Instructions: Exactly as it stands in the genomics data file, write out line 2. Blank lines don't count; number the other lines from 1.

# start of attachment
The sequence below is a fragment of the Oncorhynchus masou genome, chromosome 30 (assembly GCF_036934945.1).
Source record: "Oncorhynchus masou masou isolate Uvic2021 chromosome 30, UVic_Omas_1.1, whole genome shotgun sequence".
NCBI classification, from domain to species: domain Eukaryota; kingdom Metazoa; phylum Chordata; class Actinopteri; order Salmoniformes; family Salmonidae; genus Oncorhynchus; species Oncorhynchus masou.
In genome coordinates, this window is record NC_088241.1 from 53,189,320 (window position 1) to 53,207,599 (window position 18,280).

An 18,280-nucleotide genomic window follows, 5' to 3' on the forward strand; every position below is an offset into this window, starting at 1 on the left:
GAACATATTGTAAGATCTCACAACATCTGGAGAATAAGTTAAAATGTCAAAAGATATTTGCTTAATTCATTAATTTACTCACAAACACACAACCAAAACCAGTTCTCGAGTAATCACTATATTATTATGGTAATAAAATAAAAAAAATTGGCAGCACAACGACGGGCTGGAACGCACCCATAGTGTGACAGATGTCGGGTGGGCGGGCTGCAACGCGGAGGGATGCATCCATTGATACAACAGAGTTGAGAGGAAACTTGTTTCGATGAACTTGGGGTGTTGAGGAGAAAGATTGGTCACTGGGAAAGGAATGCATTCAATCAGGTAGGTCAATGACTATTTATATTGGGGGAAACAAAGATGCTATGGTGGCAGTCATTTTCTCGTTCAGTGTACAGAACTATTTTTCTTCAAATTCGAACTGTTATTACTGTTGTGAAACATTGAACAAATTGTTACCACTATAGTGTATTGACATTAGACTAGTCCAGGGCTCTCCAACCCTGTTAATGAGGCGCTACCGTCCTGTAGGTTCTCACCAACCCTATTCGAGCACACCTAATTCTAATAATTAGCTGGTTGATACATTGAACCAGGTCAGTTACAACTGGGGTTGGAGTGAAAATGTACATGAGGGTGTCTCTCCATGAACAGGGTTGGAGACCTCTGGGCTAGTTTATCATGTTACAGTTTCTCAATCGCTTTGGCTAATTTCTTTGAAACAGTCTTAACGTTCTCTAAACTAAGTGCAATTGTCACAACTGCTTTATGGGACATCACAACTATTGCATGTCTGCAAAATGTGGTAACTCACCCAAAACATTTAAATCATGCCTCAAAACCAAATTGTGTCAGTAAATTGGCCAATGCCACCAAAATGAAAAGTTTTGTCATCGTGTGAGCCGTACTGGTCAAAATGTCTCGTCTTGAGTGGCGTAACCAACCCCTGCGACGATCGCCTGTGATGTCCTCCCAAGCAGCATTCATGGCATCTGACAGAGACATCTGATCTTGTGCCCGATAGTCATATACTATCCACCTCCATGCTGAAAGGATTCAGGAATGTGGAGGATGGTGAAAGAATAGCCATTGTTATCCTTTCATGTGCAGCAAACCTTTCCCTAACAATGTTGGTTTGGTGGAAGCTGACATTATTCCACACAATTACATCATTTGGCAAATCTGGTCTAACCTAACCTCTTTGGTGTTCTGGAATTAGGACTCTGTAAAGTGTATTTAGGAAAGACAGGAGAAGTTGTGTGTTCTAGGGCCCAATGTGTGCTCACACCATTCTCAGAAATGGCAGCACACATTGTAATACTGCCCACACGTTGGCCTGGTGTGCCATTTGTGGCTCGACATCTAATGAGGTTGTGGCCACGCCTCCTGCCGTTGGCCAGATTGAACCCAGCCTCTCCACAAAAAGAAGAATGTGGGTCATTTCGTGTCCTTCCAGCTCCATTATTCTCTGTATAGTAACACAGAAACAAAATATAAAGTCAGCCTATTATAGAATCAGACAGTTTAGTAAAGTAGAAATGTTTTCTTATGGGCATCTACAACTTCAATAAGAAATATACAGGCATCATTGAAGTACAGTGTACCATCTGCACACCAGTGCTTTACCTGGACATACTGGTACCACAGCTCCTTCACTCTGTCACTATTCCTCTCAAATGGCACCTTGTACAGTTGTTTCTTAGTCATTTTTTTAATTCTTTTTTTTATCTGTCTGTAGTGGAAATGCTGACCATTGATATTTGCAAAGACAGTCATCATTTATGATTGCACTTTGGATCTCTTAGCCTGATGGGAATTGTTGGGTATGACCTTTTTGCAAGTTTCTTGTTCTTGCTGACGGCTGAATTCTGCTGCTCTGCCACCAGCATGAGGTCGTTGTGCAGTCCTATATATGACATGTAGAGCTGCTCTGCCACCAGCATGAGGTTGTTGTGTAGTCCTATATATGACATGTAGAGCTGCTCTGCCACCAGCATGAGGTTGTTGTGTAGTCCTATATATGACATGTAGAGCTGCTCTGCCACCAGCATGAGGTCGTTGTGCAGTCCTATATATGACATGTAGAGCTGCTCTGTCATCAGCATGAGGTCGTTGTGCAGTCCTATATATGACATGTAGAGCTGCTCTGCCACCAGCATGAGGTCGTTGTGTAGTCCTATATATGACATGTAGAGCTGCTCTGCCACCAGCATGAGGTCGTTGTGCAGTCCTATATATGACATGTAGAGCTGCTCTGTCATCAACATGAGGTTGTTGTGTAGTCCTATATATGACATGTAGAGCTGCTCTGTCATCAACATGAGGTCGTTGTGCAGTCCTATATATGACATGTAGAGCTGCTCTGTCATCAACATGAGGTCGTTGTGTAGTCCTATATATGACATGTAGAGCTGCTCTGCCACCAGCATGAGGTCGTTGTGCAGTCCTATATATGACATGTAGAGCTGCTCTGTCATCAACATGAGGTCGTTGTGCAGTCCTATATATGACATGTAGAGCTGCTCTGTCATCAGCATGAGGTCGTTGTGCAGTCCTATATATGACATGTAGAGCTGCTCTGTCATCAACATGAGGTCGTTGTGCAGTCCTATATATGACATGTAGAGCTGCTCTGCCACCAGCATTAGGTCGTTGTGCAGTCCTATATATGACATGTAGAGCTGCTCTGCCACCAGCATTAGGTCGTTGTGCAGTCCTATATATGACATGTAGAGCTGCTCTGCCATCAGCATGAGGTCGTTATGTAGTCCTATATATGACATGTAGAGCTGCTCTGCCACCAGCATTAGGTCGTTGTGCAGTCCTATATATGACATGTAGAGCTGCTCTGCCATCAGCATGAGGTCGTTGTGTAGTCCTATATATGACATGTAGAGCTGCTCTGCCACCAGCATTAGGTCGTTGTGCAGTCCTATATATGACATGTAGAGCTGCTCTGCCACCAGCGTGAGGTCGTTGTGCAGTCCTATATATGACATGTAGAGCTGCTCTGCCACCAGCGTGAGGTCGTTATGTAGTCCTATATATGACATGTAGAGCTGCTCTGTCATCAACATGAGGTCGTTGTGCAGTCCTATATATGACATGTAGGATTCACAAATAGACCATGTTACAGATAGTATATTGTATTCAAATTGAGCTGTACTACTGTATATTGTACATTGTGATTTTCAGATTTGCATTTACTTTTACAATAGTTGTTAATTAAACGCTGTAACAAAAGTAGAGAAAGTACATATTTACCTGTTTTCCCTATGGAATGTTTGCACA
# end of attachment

Source record: "Oncorhynchus masou masou isolate Uvic2021 chromosome 30, UVic_Omas_1.1, whole genome shotgun sequence".